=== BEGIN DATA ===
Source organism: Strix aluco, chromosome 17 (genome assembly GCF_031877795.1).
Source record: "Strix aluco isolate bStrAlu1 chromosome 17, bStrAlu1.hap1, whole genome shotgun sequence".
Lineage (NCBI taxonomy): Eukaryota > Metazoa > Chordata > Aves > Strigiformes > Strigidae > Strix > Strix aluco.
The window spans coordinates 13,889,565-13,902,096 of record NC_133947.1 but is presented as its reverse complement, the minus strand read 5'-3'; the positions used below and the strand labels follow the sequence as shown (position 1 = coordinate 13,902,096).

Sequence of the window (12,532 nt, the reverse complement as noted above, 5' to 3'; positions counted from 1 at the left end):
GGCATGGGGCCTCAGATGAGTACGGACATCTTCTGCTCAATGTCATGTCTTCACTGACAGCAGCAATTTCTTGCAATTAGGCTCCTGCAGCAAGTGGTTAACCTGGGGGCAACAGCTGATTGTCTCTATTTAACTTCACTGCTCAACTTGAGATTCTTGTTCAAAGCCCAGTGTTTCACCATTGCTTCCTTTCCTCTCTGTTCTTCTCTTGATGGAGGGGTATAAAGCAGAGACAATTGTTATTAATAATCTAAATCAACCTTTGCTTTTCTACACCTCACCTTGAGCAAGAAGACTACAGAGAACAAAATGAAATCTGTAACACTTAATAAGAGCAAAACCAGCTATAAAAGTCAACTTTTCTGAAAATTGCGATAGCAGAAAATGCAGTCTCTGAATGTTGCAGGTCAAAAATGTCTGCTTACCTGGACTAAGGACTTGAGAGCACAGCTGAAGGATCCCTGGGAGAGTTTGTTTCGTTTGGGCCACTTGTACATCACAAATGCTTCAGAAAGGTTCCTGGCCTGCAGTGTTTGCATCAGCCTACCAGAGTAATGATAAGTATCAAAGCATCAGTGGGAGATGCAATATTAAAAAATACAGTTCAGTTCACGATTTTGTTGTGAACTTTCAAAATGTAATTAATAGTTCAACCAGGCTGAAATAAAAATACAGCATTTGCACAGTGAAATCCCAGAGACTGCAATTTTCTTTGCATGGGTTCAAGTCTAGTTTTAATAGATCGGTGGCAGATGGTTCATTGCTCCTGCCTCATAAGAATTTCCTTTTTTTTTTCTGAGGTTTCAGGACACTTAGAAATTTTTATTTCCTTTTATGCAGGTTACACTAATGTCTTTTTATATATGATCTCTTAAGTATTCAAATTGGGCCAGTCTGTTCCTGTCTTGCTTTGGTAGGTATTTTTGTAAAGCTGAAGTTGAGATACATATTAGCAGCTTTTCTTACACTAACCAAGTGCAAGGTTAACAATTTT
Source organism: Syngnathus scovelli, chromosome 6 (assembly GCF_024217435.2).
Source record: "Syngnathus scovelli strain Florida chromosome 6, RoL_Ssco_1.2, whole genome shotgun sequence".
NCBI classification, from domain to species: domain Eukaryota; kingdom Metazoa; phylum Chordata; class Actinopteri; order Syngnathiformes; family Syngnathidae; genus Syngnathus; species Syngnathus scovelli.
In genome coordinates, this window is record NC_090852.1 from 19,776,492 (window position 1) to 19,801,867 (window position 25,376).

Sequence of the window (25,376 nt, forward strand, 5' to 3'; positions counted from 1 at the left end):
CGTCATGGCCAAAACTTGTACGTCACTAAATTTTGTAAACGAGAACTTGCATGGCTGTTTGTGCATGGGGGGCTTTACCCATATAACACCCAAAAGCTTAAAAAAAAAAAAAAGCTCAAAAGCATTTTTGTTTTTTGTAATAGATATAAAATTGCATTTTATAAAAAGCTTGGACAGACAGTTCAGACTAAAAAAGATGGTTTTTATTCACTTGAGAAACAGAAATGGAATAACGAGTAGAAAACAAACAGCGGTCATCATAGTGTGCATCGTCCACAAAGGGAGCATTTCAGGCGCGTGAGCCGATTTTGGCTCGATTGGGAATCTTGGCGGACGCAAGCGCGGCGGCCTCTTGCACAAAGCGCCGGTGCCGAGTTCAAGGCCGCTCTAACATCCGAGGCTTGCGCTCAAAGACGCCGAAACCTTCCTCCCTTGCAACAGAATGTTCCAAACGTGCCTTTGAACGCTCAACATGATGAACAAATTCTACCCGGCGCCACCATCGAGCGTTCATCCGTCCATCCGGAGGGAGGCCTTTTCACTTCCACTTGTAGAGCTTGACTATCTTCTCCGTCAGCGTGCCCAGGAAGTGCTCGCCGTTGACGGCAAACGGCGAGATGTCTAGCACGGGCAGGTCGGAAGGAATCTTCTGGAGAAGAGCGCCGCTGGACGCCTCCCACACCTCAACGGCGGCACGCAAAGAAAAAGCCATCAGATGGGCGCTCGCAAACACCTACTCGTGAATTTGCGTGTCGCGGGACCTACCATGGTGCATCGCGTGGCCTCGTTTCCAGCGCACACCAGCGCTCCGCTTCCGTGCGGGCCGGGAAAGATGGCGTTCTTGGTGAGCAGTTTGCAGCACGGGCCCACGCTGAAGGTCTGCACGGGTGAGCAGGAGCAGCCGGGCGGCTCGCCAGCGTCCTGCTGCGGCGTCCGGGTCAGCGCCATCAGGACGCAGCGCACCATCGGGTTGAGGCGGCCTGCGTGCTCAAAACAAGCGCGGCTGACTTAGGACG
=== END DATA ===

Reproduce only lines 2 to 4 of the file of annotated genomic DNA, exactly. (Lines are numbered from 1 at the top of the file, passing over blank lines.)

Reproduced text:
Source record: "Strix aluco isolate bStrAlu1 chromosome 17, bStrAlu1.hap1, whole genome shotgun sequence".
Lineage (NCBI taxonomy): Eukaryota > Metazoa > Chordata > Aves > Strigiformes > Strigidae > Strix > Strix aluco.
The window spans coordinates 13,889,565-13,902,096 of record NC_133947.1 but is presented as its reverse complement, the minus strand read 5'-3'; the positions used below and the strand labels follow the sequence as shown (position 1 = coordinate 13,902,096).